255 
     256{{{ 
     257type instance UpdTy (T a) "foo" (Goo b) = T b 
     258}}} 
     259 
     260But pattern-matching on a type family (like `Goo`) doesn't work, because type families are not injective. Thus we cannot change type variables that appear only underneath type family applications. We generate an instance like this instead: 
     261 
     262{{{ 
     263type instance UpdTy (T a) "foo" x = T b 
     264}}} 
     265 
     266On the other hand, in the datatype 
     267 
     268{{{ 
     269data U a = MkU { bar :: a -> Goo a } 
     270}}} 
     271 
     272it is fine to change `a` when updating `bar`, because it occurs rigidly as well as under a type family, so we can generate this: 
     273 
     274{{{ 
     275type instance UpdTy (U a) "bar" (b -> x) = U b 
     276}}} 
     277 
     278This is all a bit subtle. We could make updates entirely non-type-changing if the field type contains a type family, which would be simpler but somewhat unnecessarily restrictive. 
     279 
     280--------------------------- 
    226281=== Lens integration === 
    227282 
     
    281336 
    282337 
    283 === Type-changing update: phantom arguments === 
    284  
    285 Consider the datatype 
    286  
    287 {{{ 
    288 data T a = MkT { foo :: Int } 
    289 }}} 
    290  
    291 where `a` is a phantom type argument (it does not occur in the type of `foo`). The traditional update syntax can change the phantom argument, for example if `r :: T Int` then `r { foo = 3 } :: T Bool` typechecks. However, `setField` cannot do so, because this is illegal: 
    292  
    293 {{{ 
    294 type instance UpdTy (T a) "foo" Int = T b 
    295 }}} 
    296  
    297 Note that the result of the type family involves an unbound variable `b`.  
    298  
    299 In general, a use of `setField` can change only type variables that occur in the field type being updated, and do not occur in any of the other fields' types.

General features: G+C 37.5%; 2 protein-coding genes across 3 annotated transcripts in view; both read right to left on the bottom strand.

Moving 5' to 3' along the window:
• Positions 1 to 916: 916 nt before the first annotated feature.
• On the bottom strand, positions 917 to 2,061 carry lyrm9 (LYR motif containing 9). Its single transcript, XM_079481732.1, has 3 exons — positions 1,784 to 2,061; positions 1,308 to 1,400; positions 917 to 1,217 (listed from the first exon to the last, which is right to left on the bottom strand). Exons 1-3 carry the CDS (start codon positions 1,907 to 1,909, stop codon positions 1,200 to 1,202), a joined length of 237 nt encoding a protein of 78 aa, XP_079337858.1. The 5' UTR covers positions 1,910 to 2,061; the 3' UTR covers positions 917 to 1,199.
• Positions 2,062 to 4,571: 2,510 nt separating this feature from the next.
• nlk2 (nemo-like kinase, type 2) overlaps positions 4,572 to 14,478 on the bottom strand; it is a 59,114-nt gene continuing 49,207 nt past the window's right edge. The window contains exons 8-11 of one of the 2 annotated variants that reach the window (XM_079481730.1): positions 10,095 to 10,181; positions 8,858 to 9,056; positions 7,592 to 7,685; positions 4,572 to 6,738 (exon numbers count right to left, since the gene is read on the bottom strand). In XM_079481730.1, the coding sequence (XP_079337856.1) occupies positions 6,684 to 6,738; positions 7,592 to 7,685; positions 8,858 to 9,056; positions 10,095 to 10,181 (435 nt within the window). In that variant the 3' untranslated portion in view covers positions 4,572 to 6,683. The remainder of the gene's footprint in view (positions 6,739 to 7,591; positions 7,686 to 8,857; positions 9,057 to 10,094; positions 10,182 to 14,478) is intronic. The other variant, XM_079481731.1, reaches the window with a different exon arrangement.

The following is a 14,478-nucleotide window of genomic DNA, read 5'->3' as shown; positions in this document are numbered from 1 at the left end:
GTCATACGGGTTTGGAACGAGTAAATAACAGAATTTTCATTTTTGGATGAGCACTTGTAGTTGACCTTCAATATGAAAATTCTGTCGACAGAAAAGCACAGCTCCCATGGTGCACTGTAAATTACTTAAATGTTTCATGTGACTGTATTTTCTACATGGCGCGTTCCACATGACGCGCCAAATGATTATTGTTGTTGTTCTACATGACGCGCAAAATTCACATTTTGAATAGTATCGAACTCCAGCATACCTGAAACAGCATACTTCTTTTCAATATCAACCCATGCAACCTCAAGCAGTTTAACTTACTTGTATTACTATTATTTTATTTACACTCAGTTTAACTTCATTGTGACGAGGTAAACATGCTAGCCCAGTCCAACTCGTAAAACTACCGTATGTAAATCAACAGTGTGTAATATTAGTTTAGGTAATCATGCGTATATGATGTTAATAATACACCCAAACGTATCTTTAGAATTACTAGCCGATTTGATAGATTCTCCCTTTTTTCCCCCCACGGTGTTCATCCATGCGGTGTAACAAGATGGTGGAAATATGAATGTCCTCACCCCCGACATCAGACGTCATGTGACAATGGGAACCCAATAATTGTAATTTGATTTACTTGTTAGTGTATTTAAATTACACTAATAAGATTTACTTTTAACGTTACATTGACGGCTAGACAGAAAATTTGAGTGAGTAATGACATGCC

300  
    301  
    302 === Type-changing update: type families === 
    303  
    304 Consider the following definitions: 
    305  
    306 {{{ 
    307 type family Goo a 
    308 data T a = MkT { foo :: Goo a } 
    309 }}} 
    310  
    311 In order to change the type of the field `foo`, we would need to define something like this: 
    312  
    313 {{{ 
    314 type instance UpdTy (T a) "foo" (Goo b) = T b 
    315 }}} 
    316  
    317 But pattern-matching on a type family (like `Goo`) doesn't work, because type families are not injective. Thus we cannot change type variables that appear only underneath type family applications. We generate an instance like this instead: 
    318  
    319 {{{ 
    320 type instance UpdTy (T a) "foo" x = T b 
    321 }}} 
    322  
    323 On the other hand, in the datatype 
    324  
    325 {{{ 
    326 data U a = MkU { bar :: a -> Goo a } 
    327 }}} 
    328  
    329 it is fine to change `a` when updating `bar`, because it occurs rigidly as well as under a type family, so we can generate this: 
    330  
    331 {{{ 
    332 type instance UpdTy (U a) "bar" (b -> x) = U b 
    333 }}} 
    334  
    335 This is all a bit subtle. We could make updates entirely non-type-changing if the field type contains a type family, which would be simpler but somewhat unnecessarily restrictive. 
    336338 
    337339